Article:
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OpenShift for Non-Profits, Open Source and Educational Institutions

You are changing the world and OpenShift wants to help

You are changing the world and OpenShift wants to help.

Combining OpenShift with other Open Source initiatives offers organizations like yours access to technologies and hosting that can help you find new volunteers, work more efficiently, and get supporters to take action.

With 100,000+ of Open Source projects to choose from, and tools for Online Course Management like Moodle, the possibilities are endless. Combined with OpenShift Online Hosting, we want OpenShift to be the fuel for force of good that your projects bring to the world. The uses of OpenShift are only limited by your imagination.

Open Source technology is proven and reliable.

Leading the PaaS Market with Customers, Community and Innovation

Recently, there has been amazing energy in the blogosphere about Platform-as-a-Service (PaaS). It has been great to see people join conversations about many topics Red Hat has focused on for so long. PaaS, continuous integration and delivery, DevOps, and cutting-edge development practices are all things we focus on with OpenShift. They are all core to our identity and beliefs, keeping our commitment and investment in OpenShift stronger than ever. Red Hat is part of the community that leads innovation in these areas, and we consider OpenShift, and the technologies it contains, to be the vehicle to do that.

From the first day we introduced our public cloud offering, OpenShift Online, the influx of developers told us we were working on something special. We knew more people could experience OpenShift if we were able to take what we had learned from OpenShift Online and package it for datacenter deployments.

Calling all Devs and Devops for DevNation and Red Hat Summit April 2014

Red Hat is hosting two great events this April in San Francisco. Make sure you read all the way to the bottom because it could save you some cash. Join us!

  • April 13-17: DevNation - an open source conference, by and for developers.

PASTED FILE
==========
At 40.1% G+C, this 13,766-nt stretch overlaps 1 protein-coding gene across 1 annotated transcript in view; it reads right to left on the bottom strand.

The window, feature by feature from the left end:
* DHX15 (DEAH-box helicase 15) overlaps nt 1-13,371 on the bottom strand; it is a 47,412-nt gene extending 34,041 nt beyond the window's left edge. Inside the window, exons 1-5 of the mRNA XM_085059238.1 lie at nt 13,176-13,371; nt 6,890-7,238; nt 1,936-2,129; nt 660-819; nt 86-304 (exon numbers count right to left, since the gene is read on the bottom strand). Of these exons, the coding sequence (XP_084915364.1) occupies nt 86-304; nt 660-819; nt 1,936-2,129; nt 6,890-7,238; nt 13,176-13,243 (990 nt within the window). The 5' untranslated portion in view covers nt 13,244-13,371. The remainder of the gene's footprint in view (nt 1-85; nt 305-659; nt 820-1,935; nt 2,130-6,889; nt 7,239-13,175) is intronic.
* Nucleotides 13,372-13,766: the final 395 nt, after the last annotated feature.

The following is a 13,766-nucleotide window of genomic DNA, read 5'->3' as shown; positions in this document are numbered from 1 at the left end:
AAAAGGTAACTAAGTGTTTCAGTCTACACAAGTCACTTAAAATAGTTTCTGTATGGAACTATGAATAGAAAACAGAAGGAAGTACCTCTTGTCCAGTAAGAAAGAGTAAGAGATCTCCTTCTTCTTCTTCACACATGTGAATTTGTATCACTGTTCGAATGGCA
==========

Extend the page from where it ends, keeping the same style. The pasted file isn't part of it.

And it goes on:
• April 14-17: Red Hat Summit - an open source technology events for everyone from community enthusiasts and system administrators to enterprise architects and CxOs.

OpenShift Goes to School: How a little automation goes a long way in the classroom

long way to classroom One of the hardest things to get in any educational situation is computing resources--whether it's a hack-a-thon or a university. Many impediments make it hard to set up a smooth running class: budget, security, language stacks, and students with different laptop setups.

A while ago, I wrote about my experience teaching a Ruby course with OpenShift. Today, I'll extend those ideas to a broader area, because OpenShift handles many programming languages well.

Going Beyond Config Management Tools For DevOps

Two weeks ago I wrote a blog post arguing that DevOps is not just about culture (which, of course, is at the heart of DevOps) but also about aligning the right tools with the culture. Even though I don't claim a single prescription for handling DevOps, some felt I implied specific tools to be DevOps tools. I definitely agree with industry thinking that the needs of different organizations are different and no single tool can be offered as a prescription for DevOps. However, I still stand by my argument that one needs to align the right tools with the culture to reap the full benefits of DevOps. Any non-alignment or mis-alignment will lead to more pain instead of helping IT.

Having said that I want to take on the idea that only configuration management tools are the right DevOps tools.

JBoss Fuse on OpenShift: How to Connect to Twitter

In this tutorial you will use the Twitter connection example included in JBoss Fuse on OpenShift to create a simple connection to poll a constant feed of Twitter, listen for a keyword and then publish the results in real time to a log. You will learn how to modify the key word and save your changes so you can listen for a key word of your choice. And once the connection is made we will show you how to monitor this connection.

This tutorial begins after you have installed the Fuse cartridge and logged into the Fuse Management Console. If you wish to learn about that step, please check out the Getting Started page.